U.S. Companies Turn to Brexit Britain for Increased Trade Despite U.K. Fears of Trump Trade Deal, Surveys Show

Two new surveys show that both American and British businesses hope to prioritize transatlantic trade ties in the Brexit era, as the U.K. drifts from its European cousins and towards a more americanophile economic and diplomatic strategy.

The investigations—acquired exclusively by Newsweek—showed that American companies put the U.K. third behind only Canada and China in a ranking of predicted future trade over the next five years, during and after the country's tortuous departure from the European Union.

And for the Brits, a majority of business leaders surveyed wanted to prioritize a free-trade deal with the U.S. over one with the EU and China, despite fears among some British politicians and voters that such an agreement would open the country up to damaging U.S. business practices.

Pro-Brexit British politicians—including current Prime Minister Boris Johnson and his Conservative Party, currently on course to win the general election scheduled for December 12—are pivoting towards the U.S. in the hope that a wide-ranging free-trade deal will soften the blow of leaving the world's largest single market.

But more progressive politicians are warning that the U.K., as a junior partner in a prospective trade deal, could be forced to accept the lower regulatory standards of the U.S., undermining food hygiene and quality, workers' rights and environmental safeguards.

Brits are especially concerned they will be forced to open up the treasured National Health Service to U.S. companies, driving up healthcare costs as on the other side of the Atlantic.

Opposition parties have cast the U.S.—and especially President Donald Trump, who is deeply unpopular in the U.K.—as somewhat of a bogeyman during their election campaigns, arguing that a vote for Johnson is a vote for a Trumpian brand of unfettered U.S. capitalism and further deregulation.

Trump himself has fanned the flames with contradicting statements about the U.K., vowing the country would be at the "front of the queue" for a deal after Brexit. He also added that all areas of the economy—including the NHS—would be "on the table." He later walked back the assertion following backlash in the U.K.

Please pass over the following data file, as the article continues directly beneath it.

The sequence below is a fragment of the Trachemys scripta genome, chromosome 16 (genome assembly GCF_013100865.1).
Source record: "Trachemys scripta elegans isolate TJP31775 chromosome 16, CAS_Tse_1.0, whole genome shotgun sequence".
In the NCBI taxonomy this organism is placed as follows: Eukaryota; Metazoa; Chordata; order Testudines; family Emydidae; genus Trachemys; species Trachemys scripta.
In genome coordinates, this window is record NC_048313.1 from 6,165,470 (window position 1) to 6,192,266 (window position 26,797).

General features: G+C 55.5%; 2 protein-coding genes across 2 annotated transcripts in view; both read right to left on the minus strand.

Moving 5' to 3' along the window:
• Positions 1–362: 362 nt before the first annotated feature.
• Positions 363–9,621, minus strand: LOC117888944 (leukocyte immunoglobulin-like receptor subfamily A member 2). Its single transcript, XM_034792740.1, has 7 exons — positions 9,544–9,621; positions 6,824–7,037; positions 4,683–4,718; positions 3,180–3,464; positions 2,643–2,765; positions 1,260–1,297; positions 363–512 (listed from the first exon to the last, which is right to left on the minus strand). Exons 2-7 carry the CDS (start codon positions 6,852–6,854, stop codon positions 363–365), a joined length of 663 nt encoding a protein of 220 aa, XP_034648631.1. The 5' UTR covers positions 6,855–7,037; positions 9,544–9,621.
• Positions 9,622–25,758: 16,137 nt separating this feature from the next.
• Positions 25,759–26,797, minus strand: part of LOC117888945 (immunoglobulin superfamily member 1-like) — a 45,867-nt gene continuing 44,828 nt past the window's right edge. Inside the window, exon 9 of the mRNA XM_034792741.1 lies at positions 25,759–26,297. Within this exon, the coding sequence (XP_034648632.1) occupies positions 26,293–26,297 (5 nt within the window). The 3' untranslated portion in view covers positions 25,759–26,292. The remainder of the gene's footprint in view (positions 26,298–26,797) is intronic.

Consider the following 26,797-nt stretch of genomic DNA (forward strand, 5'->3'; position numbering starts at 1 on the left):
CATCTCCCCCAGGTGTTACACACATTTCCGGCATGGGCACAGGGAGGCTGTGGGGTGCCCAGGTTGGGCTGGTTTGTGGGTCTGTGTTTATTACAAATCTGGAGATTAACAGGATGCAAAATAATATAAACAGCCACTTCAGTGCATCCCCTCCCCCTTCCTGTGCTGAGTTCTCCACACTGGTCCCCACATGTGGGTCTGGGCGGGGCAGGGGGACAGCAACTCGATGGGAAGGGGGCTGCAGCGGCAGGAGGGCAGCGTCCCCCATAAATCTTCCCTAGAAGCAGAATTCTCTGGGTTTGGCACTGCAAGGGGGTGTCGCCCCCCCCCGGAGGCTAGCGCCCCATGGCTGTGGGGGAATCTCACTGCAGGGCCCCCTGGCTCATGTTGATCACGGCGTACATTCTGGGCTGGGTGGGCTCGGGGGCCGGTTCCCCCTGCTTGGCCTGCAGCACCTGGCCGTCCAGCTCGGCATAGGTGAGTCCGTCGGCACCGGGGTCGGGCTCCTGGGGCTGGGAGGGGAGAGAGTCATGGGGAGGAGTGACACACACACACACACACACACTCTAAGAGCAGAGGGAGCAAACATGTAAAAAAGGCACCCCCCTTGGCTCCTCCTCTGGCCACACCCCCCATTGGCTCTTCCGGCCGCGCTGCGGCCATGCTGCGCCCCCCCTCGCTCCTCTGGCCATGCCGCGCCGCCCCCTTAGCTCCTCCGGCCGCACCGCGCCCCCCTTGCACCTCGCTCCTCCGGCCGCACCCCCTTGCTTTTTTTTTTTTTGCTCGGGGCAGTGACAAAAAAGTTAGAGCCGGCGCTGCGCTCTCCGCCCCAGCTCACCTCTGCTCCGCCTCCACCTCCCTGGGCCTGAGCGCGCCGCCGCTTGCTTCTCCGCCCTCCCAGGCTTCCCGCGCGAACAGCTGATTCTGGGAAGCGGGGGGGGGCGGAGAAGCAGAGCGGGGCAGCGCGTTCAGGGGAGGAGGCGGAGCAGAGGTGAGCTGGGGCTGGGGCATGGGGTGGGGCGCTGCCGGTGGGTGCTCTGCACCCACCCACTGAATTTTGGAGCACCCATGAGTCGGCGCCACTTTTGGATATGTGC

Lawmakers in the U.S. have also been sounding the alarm, warning that Congress will not ratify any trade deal perceived to undermine the Good Friday Agreement that ended Northern Ireland's bitter sectarian conflict, a key facet of which is a demilitarized border between the province and the Republic of Ireland to the south.

A hard break with the EU may necessitate checks and security infrastructure at the border, which is currently unmanned. This could spark anger among nationalists and make any facilities a target for renewed attacks.

Despite such concerns, Western Union's "US Outlook 2020" report—which surveyed 1,000 American companies—found that U.S. business leaders rank the U.K. behind only China in first and Canada in second in terms of expected trade opportunities over the coming five years.

The U.K. and its 66 million people offer a tantalizing economic opportunity for American firms, especially if its currency continues to devalue in the face of a chaotic Brexit. Western Union said U.S.-U.K. trade in goods and services was valued at $261.4 billion in 2018, citing the Office of the United States Trade Representative. Among this was $140.4 billion worth of exports.

Western Union noted that the U.K. was ranked especially highly by energy, commodities and mining firms.

The enthusiasm for British-American cooperation is shared by U.K. companies, according to the Maritime UK survey conducted by Survation.

Survation spoke with 514 British business leaders asking which market the British government should prioritize if Britain leaves the EU customs union, a move favored by Johnson and the Conservatives.

The U.S. edged out the EU 53 percent to 52 percent, respectively, with China in a fairly distant third on 32 percent. Behind them were Australia on 23.5 percent and New Zealand on 14.4 percent.

Harry Theochari, Maritime U.K.'s chair and the head of global transport at the Norton Rose Fulbright law firm, said the U.S. and U.K. are "natural global partners," and that the U.S. is already the U.K.'s largest single-country trading partner.

"But there is scope to do much more together," Theochari argued. "And that will only help drive investment, growth and jobs across our country."

The looming election—the first December vote in more than a century—may bring some much-needed clarity to the Brexit tangle.

If the Conservatives win a majority—as the polls currently indicate they will—the U.K. will likely pursue a hard Brexit, i.e. one in which the country leaves the single market and customs union and does not maintain close alignment with the EU. This would make a trade deal with the U.S. easier from a legal perspective and more desirable to plug a gaping economic hole.

But if the Conservatives do not triumph—whether that means they are forced to govern with a minority in Parliament or are defeated by Jeremy Corbyn's Labour Party—the next stage is less clear, with more negotiations between London and Brussels likely.

Donald Trump, Boris Johnson, UK, US, trade
President Donald Trump and British Prime Minister Boris Johnson hold a meeting at UN Headquarters in New York, September 24, 2019, on the sidelines of the UN General Assembly. SAUL LOEB/AFP via Getty Images/Getty

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